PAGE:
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July 3, 2008

Hitting the Trail.....Hard

On Thursday, the day before 4th of July, my friend Laurie asked if I wanted to do a short mountain bike ride before we met up with our friend Nancy for happy hour. Biking scares me, mostly because of the fitness aspect—I’m slow—but it’s fun too. And I hadn’t done it since last year. And I could use the exercise. So I really had no excuse.


Let’s note here that I don’t have much mountain biking experience. I’m not hard-core (yet). I have a bike that I love, but I only got out maybe three times last year. And no, I wasn’t going that fast, and no, the trail is not super hard.

This is what happened.

I wrecked within five minutes of the trailhead.

Laurie and I had agreed to just go, not to stick together. We knew she would be faster than me, so we decided to meet back up at the car. We’re just getting started, cruising along, and I’m loving it. Why am I afraid of this stuff? What a blast! Laurie’s already getting ahead of me, but that’s okay—I’m just enjoying the motion, the bike under me, the trail, the challenge, and then there’s this sort of wide downhill that’s a bit rubbly, with rocks and roots sticking up besides, and I’m thinking maybe I’m going just a little too fast so I slow down a bit and then I’m losing control and then I’m full on skidding out onto the ground, unable to unclip my shoe, and there I am on my side. Ouch. I call to Laurie, but she doesn’t hear me. As I’m standing up, a guy taking a break at the next curve calls to her, but she doesn’t hear him, either. I forgot that she had her iPod on.

I move my bike to the side and try to walk it out and assess damage. One (two?) very skinned up and dirty elbow/forearm (and shoulder?), bruises. I think about walking back to the parking lot, which is so pitifully close, but it’s all superficial, and I came here to ride, right? So I hop back on my bike and keep going.

And wipe out again about five minutes later.

I was going again, thinking how fun this was despite my scrapes and bruises, cruising downhill still, thinking wow this is even better than skiing maybe, and I could hear someone behind me so I pulled off and let two guys by. Got back on my bike, and—somehow, within probably two revolutions on my pedals, endo-ed. As in, went over my handlebars. I’ve no idea how I did it. Maybe hit the front brake? Although I’ve been on bikes enough that that’s completely out of my habit. Regardless, there I was on the ground again, on my right side again, with my bike caught over my leg. With some profanity. “You okay?” called one of the guys. I guess I wasn’t really sure since I hadn’t gotten up yet, but yeah, probably. “Yeah, I’m good, thanks.” I maneuvered my bike from on top of me and stood up. Again. Hopped back on my bike, but it wouldn’t go. The back break was jammed. Wouldn’t budge. The back wheel wouldn’t turn. I tried to investigate (feeling a little remorse for not knowing my bike better) but my arms started stinging. I had to move. I walked it off a bit and came back to it but I still couldn’t figure it out and again my arms were stinging like crazy, too distracting. I figured someone else would come by soon, and I could pick their brain, but no one did so I started walking. At first, I picked up the back of my bike since it wouldn’t roll, but that was too much work. I ended up pushing the bike along instead, letting the back wheel drag a divet in the dirt.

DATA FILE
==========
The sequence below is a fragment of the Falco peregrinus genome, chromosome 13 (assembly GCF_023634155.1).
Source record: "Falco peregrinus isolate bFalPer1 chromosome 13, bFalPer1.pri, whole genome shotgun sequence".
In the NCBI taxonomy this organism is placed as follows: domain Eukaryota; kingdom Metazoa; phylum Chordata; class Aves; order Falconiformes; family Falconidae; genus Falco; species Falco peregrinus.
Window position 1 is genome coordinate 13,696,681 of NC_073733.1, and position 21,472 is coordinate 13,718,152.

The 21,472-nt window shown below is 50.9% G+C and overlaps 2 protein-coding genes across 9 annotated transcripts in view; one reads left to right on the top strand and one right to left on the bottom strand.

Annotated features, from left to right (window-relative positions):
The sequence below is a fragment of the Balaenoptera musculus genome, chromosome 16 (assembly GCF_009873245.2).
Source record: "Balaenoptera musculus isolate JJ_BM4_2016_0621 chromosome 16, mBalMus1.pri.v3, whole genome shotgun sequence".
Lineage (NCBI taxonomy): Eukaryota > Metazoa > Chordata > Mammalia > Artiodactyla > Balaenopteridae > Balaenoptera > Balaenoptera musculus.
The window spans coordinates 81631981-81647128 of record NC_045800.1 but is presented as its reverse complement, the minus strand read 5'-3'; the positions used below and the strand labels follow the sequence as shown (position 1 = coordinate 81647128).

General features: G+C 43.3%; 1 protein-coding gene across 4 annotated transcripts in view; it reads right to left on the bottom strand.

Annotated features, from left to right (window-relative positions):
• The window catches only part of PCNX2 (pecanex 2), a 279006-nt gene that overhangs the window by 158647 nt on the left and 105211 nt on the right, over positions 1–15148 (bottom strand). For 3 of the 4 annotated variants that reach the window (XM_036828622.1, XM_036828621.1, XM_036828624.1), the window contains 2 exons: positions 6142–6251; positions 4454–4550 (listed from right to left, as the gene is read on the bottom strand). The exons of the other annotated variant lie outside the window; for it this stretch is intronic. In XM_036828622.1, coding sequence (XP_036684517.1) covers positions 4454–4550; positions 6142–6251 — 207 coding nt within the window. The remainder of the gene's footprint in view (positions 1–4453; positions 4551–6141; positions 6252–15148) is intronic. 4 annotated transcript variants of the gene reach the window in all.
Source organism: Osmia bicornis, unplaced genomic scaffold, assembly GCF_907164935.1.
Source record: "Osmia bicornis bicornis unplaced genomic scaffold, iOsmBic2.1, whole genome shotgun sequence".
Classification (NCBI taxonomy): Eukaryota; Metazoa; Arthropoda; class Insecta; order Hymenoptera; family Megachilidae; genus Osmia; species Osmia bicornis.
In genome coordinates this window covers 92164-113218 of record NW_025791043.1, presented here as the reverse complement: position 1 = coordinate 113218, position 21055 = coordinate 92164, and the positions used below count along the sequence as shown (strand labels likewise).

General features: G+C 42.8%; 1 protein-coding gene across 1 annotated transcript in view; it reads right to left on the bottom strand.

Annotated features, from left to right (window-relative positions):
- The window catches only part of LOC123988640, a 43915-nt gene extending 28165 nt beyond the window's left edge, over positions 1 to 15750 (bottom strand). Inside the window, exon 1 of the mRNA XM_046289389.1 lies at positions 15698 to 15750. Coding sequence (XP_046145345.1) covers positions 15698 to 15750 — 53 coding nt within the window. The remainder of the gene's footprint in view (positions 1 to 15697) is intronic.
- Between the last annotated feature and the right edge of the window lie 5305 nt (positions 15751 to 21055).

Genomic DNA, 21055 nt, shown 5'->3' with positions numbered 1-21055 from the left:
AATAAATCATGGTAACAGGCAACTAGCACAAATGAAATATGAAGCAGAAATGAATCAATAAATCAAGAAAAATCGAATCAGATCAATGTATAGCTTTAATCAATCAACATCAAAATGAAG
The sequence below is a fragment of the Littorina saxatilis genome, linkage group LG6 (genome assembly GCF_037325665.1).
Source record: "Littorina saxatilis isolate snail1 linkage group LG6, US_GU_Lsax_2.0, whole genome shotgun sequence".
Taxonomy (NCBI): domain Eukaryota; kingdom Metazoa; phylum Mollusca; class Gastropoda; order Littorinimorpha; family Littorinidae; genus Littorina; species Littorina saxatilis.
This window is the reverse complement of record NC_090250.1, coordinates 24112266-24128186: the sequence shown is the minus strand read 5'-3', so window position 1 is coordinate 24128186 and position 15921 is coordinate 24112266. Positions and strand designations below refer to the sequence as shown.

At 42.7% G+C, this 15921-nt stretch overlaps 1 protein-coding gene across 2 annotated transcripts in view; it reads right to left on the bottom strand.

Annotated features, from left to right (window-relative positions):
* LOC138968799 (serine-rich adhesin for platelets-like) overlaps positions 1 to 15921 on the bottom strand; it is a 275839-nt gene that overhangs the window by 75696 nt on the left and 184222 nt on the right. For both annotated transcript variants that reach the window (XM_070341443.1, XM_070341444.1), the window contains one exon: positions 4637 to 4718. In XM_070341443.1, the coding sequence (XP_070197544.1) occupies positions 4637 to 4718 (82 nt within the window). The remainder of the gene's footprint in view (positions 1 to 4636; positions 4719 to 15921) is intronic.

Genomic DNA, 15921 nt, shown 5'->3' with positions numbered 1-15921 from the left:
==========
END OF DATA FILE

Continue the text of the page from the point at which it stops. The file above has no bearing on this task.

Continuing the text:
In a bit, I heard someone coming. A young guy, looking about as comfortable on his bike as I was, maybe not the most savvy, but I wasn’t feeling picky. I asked if he had a minute to help me out and he stopped. “Did you wipe out?” he asked. Which I found amusing, because how could it have been any more obvious. “Me too,” he said jovially. “I ran into a tree.” I turned my bike over and we looked, and he had no idea but I got it. Turned a red knob and voila, my wheel spun once again. Brilliant. I thanked him and we both headed on our way.

Needless to say, I was feeling a bit tentative. I can’t say I made the best time on the rest of the loop.

When I got to the parking lot, Laurie was waiting outside her truck. “I was getting worried!” she said. “Yeah, I had some issues,” I said. “I heard,” she said. Then, her eyes widening, “Did you wipe out?” Yes. Yes, I did. Twice. “He didn’t tell me that,” she said. “He just said that you had an issue with your back brake and that you were on your way.”